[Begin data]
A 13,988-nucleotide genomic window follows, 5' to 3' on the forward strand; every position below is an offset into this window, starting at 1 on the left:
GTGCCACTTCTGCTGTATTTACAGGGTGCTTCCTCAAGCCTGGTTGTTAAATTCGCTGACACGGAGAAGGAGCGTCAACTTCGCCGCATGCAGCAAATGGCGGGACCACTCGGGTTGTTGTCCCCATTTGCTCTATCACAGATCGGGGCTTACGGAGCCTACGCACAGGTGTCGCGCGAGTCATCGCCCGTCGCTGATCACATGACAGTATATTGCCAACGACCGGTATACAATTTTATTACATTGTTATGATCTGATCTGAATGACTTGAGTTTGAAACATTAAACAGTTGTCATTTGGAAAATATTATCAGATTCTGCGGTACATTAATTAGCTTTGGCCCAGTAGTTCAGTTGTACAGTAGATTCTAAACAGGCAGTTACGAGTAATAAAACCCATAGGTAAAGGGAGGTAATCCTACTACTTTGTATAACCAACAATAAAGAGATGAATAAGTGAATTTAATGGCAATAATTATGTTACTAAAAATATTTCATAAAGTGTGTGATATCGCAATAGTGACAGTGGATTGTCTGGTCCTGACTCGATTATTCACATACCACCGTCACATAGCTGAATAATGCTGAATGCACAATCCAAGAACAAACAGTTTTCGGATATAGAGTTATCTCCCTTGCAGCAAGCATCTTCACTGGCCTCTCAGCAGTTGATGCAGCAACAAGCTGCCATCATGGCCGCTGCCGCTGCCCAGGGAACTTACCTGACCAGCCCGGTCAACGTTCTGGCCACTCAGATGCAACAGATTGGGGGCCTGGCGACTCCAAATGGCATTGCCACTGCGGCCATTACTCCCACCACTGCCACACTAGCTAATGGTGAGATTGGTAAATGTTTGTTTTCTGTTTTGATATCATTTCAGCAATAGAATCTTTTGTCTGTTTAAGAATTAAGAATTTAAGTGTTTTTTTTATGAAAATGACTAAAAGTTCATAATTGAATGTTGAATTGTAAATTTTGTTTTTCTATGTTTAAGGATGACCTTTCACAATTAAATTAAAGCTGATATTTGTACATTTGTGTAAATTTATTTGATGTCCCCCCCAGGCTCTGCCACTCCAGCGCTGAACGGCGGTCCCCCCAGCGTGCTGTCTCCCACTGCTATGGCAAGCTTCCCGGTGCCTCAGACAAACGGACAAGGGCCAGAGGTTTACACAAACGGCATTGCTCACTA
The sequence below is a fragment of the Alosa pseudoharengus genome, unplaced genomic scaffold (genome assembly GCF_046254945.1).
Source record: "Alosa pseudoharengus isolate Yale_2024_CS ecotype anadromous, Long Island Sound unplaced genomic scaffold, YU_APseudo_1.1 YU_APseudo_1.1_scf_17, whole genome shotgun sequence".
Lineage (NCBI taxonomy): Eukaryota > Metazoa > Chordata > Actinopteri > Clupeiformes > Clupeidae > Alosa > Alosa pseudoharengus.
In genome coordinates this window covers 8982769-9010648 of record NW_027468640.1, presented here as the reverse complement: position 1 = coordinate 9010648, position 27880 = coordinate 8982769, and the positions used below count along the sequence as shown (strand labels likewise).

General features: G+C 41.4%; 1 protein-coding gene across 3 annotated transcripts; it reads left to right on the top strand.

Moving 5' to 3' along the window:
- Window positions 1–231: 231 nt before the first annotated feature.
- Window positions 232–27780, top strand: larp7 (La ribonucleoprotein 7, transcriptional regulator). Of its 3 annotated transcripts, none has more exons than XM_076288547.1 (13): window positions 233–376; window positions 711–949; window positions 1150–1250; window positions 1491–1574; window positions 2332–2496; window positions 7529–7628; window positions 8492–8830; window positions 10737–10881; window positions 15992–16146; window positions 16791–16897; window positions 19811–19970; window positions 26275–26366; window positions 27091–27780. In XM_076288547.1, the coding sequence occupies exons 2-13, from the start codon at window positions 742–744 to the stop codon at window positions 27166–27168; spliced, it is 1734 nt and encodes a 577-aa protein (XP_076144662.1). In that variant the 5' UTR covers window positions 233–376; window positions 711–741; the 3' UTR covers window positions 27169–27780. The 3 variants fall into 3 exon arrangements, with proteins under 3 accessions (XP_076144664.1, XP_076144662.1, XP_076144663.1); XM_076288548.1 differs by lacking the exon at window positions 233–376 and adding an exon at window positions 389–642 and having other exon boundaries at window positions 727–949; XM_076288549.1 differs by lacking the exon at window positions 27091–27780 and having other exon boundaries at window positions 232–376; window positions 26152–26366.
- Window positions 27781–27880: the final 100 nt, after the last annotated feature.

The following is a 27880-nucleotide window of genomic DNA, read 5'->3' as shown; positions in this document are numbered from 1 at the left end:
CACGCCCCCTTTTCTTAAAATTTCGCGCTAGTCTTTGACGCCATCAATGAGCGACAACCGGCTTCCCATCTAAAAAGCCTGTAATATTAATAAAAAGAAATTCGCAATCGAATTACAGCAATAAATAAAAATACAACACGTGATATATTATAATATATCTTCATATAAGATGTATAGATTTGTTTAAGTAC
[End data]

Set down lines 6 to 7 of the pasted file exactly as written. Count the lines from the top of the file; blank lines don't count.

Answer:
In genome coordinates this window covers 8982769-9010648 of record NW_027468640.1, presented here as the reverse complement: position 1 = coordinate 9010648, position 27880 = coordinate 8982769, and the positions used below count along the sequence as shown (strand labels likewise).

General features: G+C 41.4%; 1 protein-coding gene across 3 annotated transcripts; it reads left to right on the top strand.